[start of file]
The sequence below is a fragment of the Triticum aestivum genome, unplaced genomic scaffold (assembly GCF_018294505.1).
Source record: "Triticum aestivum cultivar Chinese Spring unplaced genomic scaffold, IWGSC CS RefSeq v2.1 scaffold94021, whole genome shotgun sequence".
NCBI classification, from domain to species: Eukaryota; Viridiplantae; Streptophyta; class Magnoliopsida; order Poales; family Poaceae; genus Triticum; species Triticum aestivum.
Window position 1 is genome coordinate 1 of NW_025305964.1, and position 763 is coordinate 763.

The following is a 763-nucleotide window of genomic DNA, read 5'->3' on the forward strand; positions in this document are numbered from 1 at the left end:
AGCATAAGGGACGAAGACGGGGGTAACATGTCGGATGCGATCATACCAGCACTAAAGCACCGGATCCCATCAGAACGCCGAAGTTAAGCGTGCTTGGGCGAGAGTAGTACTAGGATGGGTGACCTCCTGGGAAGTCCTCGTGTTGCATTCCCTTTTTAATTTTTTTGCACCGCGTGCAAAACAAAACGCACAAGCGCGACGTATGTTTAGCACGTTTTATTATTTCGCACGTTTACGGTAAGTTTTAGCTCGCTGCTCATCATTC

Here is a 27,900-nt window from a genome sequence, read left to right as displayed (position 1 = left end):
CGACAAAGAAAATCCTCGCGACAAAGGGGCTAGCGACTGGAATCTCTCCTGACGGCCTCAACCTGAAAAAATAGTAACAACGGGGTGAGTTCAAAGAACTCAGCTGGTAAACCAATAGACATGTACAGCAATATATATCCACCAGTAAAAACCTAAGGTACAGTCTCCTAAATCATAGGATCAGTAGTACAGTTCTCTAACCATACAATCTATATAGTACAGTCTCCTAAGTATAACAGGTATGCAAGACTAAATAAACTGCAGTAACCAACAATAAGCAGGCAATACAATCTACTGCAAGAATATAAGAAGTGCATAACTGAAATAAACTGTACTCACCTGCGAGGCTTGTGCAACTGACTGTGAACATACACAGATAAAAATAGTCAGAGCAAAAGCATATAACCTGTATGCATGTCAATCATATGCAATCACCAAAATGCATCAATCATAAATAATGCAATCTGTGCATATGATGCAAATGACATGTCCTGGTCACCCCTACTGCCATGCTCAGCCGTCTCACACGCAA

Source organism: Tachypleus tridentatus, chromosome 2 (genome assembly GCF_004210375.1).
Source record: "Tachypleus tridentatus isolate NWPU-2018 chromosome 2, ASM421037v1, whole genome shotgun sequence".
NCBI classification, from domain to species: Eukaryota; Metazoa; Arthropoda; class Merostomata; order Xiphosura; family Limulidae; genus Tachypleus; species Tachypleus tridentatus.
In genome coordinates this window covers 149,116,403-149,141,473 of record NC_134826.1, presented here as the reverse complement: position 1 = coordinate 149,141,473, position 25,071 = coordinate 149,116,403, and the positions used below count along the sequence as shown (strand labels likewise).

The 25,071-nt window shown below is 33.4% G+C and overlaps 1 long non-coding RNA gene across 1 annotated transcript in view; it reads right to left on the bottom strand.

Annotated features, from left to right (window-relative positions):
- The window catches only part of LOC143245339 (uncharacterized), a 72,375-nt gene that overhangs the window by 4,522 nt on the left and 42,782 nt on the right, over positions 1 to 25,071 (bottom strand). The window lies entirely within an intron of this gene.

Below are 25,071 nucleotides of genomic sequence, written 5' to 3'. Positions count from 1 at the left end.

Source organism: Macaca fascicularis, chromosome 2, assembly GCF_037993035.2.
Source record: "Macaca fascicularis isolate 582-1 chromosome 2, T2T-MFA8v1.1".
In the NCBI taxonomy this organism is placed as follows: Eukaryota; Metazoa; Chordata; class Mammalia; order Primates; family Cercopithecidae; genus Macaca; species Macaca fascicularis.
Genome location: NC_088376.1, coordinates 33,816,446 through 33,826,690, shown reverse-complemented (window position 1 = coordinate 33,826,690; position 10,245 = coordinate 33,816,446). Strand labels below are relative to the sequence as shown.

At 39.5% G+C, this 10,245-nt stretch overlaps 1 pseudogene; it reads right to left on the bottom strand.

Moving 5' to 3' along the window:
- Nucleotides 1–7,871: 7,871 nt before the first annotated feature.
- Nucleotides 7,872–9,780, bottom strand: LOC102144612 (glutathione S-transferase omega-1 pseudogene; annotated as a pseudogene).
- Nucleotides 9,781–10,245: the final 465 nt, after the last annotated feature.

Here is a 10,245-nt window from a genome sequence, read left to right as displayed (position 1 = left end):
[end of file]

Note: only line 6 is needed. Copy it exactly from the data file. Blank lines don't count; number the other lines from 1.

AGCATAAGGGACGAAGACGGGGGTAACATGTCGGATGCGATCATACCAGCACTAAAGCACCGGATCCCATCAGAACGCCGAAGTTAAGCGTGCTTGGGCGAGAGTAGTACTAGGATGGGTGACCTCCTGGGAAGTCCTCGTGTTGCATTCCCTTTTTAATTTTTTTGCACCGCGTGCAAAACAAAACGCACAAGCGCGACGTATGTTTAGCACGTTTTATTATTTCGCACGTTTACGGTAAGTTTTAGCTCGCTGCTCATCATTC